Bilirakis argued that his national legislation would provide “common-sense rules of the road.” He’s released a discussion draft of a bill in the works for the last eight months that would codify students’ NIL rights, ban boosters and other third parties from offering inducements to students to play for a particular university, and add disclosure requirements for NIL deals. It would also create a new independent nongovernmental organization led by 21 congressional appointees that would oversee the NIL process. In addition, the legislation would prevent institutions from entering into NIL deals directly with students.

“We need to save college sports as we know it,” he said.

Bilirakis is working with Michigan representative Debbie Dingell, a Democrat, and New Mexico senator Ben Ray Lujan, also a Democrat, on the legislation. Several other lawmakers are also working on their own versions of an NIL bill.

Dingell said at the hearing that the discussion draft is a start, but she’s concerned that the bill says student athletes aren’t employees of an institution—a sticking point in discussions over NIL legislation. Other Democrats on the panel said they wanted to see language that gives NIL rights to international student athletes, outlines health and safety measures for all athletes, and closes loopholes in the gender equity law Title IX, which is designed to ensure equal access to educational opportunities.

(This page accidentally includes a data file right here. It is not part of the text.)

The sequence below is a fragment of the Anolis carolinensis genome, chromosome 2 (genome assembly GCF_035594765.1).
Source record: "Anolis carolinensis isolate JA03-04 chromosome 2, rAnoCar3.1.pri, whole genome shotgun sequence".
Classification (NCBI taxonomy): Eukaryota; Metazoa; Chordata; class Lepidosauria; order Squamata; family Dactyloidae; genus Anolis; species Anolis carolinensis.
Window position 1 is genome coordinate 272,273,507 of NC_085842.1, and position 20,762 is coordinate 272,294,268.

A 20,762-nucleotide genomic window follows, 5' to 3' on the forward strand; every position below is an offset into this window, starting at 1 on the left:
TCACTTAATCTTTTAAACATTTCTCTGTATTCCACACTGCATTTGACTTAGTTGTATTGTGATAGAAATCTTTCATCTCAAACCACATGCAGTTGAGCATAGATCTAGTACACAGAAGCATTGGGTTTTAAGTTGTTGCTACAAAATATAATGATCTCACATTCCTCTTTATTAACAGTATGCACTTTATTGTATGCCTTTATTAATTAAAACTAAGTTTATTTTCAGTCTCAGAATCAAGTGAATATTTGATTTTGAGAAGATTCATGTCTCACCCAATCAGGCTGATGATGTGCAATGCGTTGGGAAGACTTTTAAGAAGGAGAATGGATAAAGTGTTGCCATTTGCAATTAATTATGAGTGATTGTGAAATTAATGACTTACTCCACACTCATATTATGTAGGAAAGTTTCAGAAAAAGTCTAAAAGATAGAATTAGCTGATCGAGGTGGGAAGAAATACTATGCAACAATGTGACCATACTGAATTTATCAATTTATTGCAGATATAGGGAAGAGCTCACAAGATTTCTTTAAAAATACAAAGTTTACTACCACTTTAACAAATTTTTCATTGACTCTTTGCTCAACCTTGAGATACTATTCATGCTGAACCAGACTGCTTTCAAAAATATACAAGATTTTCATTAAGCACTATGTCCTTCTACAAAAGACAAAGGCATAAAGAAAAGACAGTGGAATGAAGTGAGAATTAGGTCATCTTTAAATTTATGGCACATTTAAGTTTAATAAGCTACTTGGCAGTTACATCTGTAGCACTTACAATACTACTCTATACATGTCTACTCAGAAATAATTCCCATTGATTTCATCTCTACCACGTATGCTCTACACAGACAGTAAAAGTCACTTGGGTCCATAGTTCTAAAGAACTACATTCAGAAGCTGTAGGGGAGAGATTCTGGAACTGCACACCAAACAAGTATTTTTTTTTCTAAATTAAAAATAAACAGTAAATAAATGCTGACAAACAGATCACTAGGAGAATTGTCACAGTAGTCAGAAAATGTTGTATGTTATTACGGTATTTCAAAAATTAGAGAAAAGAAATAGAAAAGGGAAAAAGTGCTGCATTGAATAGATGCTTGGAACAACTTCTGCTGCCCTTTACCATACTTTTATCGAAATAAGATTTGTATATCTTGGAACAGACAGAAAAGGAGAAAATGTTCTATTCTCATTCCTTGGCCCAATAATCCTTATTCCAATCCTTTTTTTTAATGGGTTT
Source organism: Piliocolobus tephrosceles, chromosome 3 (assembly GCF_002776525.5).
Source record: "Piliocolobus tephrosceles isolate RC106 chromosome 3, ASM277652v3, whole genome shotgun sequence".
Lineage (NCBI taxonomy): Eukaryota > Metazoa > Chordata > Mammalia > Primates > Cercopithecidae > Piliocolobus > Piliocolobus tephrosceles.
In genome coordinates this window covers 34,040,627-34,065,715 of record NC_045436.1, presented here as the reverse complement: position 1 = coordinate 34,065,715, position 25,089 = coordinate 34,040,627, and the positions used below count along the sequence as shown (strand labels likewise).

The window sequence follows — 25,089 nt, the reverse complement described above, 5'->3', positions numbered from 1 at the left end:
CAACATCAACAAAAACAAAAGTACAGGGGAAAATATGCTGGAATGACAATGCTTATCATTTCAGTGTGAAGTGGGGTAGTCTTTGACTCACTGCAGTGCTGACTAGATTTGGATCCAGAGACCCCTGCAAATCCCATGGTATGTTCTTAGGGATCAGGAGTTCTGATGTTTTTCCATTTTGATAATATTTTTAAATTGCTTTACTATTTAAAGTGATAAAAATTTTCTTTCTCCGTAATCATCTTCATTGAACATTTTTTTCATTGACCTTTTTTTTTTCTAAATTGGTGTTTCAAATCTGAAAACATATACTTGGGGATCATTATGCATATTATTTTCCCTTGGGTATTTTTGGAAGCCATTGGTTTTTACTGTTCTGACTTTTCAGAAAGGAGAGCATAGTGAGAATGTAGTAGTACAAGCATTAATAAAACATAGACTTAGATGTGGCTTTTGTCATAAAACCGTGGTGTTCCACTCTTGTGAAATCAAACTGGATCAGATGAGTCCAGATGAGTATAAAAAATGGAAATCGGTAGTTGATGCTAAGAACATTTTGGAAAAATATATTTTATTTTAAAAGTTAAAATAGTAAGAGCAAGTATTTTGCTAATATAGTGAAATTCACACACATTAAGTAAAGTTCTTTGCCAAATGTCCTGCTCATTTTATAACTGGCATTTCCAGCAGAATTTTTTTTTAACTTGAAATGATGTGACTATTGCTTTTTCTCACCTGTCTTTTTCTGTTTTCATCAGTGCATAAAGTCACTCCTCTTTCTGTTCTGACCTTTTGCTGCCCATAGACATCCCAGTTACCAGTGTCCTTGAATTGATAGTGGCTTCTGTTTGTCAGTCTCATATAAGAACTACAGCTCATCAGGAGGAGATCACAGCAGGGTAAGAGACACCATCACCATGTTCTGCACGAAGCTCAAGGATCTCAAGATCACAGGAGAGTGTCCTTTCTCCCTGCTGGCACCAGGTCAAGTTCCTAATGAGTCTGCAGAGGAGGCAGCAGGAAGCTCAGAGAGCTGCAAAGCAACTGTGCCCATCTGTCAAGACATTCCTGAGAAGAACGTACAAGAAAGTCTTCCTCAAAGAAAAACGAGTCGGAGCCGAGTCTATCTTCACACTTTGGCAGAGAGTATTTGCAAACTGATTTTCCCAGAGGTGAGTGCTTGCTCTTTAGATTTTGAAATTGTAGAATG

“Athletes have more power today than ever before,” said Representative Lori Trahan, a Massachusetts Democrat. “The last thing that this committee should be considering is legislation that limits those opportunities.”

Trahan has co-sponsored legislation that would establish unrestricted NIL rights for student athletes; prevent colleges and third-party groups from discriminating on the basis of gender, race or participating sports when brokering NIL deals; and ensure compliance with Title IX.

Bilirakis’s bill gives the NCAA most of what it has wanted to see from federal legislation. That includes creating national rules that pre-empt state laws and add new restrictions on third parties, such as agents and collectives that work with athletes on the NIL deals. However, the legislation doesn’t grant the NCAA antitrust exemption, which the association has sought to protect itself from litigation and give it more legal authority to regulate college sports.